Figure 2
Figure 2

Genetic analysis. A. Electropherograms showing detected mutations of SMARCAL1 gene [NM_014140.3 GI:187761312] in exons 3 and 17 of proband and parents. B. Multi-sequence alignments by ClustalW software.


SIOD is a rare autosomal recessive pleiotropic disorder caused by mutations in SMARCAL1 gene [1, 2]. So far, about 55 different mutations in SMARCAL1 gene have been identified in SIOD patients from different ethnic backgrounds [9, 10, 15, 16]. The pathogenesis of SIOD is largely unknown. SMARCAL1 gene encodes the HepA-related protein (HARP), a member of the SNF2 family of ATPases, acting as chromatin remodelers within multi-protein complexes [11]. This protein is an ATP-driven annealing helicase, involved in a wide range of biological functions, including transcription, DNA replication, and DNA repair. SIOD patients exhibit a continuum from mild to severe disease. Severe form is characterized by intrauterine growth retardation, severe growth failure after birth, recurrent infections, hematological abnormalities, hypothyroidism, cerebrovascular disease and often death within the first 15-years. Mild form usually displays growth failure and renal dysfunction between 8–12 years, without infections or cerebrovascular disease [46]. Of note, our patient fulfilled all the criteria for the mild phenotype of SIOD, i.e., absence of disease symptoms in the 1st year of life [1], growth failure and nephrotic syndrome starting in childhood [2], normal thyroid function tests and [5] no infectious or cerebrovascular symptoms until now [4, 5]. However early recognition of characteristic growth retardation coupled with bone abnormalities may represent key clues for the diagnosis of this genetic disease even in mild form. Skeletal examination in these patients may show bone changes suggestive for spondyloepiphyseal dysplasia, driving the correct diagnosis.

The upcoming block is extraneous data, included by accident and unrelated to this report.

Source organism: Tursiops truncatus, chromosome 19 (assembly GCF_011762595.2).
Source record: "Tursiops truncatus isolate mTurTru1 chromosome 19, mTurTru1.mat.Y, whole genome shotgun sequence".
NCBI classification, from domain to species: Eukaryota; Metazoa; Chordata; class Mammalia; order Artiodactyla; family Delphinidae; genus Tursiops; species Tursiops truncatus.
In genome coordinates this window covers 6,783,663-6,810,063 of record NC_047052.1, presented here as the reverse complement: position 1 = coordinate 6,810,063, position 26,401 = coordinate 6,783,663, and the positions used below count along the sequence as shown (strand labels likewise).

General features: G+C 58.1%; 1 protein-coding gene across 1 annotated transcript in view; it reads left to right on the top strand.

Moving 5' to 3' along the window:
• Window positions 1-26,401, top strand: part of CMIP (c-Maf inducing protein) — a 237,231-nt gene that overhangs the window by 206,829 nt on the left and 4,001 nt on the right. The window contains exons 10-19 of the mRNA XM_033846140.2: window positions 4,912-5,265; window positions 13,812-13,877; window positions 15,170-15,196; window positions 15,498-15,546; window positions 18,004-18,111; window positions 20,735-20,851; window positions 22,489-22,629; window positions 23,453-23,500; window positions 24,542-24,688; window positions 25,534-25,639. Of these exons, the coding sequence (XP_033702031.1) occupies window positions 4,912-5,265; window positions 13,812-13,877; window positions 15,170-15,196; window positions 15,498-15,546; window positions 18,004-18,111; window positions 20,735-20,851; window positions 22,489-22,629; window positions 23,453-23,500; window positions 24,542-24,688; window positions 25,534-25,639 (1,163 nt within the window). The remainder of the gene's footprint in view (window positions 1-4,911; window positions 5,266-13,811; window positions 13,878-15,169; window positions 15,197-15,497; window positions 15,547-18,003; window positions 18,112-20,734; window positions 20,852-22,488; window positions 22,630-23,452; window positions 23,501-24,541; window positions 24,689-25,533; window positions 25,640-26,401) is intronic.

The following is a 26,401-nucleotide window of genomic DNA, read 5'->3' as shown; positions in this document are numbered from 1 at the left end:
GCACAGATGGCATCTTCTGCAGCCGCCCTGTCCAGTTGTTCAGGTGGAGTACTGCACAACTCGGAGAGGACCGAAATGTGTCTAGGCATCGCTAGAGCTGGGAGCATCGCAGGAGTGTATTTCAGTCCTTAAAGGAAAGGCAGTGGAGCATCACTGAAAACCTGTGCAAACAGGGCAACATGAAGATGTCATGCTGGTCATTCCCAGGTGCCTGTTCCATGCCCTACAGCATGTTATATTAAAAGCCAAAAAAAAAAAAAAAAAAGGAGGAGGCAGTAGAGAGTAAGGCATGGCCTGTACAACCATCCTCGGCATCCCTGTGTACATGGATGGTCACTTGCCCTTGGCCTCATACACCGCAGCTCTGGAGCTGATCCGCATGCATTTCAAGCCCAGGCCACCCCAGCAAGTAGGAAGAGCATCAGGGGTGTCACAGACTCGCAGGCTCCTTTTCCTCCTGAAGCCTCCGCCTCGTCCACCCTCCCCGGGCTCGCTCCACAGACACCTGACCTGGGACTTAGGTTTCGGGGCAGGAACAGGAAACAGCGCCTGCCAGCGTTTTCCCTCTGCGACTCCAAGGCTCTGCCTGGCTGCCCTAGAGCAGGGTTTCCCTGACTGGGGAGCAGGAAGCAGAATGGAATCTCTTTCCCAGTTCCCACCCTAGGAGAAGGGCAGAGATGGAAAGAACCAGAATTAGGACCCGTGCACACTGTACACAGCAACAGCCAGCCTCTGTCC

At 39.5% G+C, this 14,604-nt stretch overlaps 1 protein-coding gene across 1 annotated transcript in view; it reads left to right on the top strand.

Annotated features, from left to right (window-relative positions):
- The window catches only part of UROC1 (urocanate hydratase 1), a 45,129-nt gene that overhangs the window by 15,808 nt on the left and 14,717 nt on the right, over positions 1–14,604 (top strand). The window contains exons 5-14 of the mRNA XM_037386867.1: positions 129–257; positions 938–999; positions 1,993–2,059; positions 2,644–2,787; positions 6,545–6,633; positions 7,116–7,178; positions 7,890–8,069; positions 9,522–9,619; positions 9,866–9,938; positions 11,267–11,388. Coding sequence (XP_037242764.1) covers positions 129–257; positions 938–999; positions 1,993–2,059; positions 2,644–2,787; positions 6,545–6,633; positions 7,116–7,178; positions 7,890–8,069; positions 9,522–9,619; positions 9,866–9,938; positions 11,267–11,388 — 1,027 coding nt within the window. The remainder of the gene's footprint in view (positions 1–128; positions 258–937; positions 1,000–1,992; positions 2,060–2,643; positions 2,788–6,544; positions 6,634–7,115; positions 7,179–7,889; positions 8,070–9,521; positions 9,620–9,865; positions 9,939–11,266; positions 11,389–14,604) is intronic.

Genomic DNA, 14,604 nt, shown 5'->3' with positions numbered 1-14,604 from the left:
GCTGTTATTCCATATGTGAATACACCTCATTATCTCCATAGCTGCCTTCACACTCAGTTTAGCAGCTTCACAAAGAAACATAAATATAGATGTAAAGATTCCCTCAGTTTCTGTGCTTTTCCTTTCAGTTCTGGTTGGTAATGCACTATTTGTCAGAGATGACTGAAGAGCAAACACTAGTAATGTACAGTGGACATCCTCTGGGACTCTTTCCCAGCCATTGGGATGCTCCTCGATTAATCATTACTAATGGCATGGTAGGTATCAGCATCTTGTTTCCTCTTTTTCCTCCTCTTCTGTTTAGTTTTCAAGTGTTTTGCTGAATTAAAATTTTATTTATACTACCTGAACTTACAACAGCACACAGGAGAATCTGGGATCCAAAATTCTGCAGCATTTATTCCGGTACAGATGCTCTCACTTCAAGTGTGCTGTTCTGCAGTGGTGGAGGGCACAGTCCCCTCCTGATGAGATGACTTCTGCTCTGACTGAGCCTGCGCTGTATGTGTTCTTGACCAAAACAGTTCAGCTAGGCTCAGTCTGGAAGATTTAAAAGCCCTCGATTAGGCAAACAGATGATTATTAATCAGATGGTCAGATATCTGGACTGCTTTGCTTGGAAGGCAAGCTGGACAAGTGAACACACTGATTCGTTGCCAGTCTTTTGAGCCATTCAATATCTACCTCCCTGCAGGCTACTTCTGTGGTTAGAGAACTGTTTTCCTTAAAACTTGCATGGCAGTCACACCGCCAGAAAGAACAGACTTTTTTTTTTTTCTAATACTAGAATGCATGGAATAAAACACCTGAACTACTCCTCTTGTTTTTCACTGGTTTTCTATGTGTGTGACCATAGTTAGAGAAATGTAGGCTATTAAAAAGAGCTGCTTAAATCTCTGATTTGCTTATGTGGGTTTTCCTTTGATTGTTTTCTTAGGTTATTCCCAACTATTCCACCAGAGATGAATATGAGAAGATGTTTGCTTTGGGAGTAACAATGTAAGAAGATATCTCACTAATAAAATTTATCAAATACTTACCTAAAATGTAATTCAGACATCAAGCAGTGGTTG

Usually, patients with SMARCAL1 biallelic missense mutations or a missense and a nonsense mutation have a milder disease. Accordingly, our patient, compound heterozygous for a novel missense mutation (p.Arg247Pro) and a well-known nonsense mutation (p.Glu848*) [9], displayed a mild form. The missense mutation (p.Arg247Pro) within the first HARP domain (HARP1), described for the first time in this report, is located in a highest-conserved site of the multi-sequence alignment (Figure 2B) and is predicted to be a damaging change by SIFT (Sorting Intolerant From Tolerant) programme [13] with a score of 0.0 and a ‘probably damaging’ substitution by Polyphen-programme [14] with a score of 1.000. All SNF2 proteins are characterized by the presence of SWI/SNF helicase motifs but do not always exhibit helicase activity. SMARCAL1 protein has ATP-dependent annealing helicase activity, which helps to stabilize stalled replication forks and facilitate DNA repair during replication. Recently, it was shown that the conserved tandem HARP (2HP) domain dictates this annealing helicase activity, suggesting that the HARP domains are important determinants of the SMARCAL1 enzyme specificity [17]. The nonsense mutation, p.Glu848*, leading to a truncated SMARCAL1 protein of 847 aa, was previously reported in other SIOD patients with different ethnic origin [9].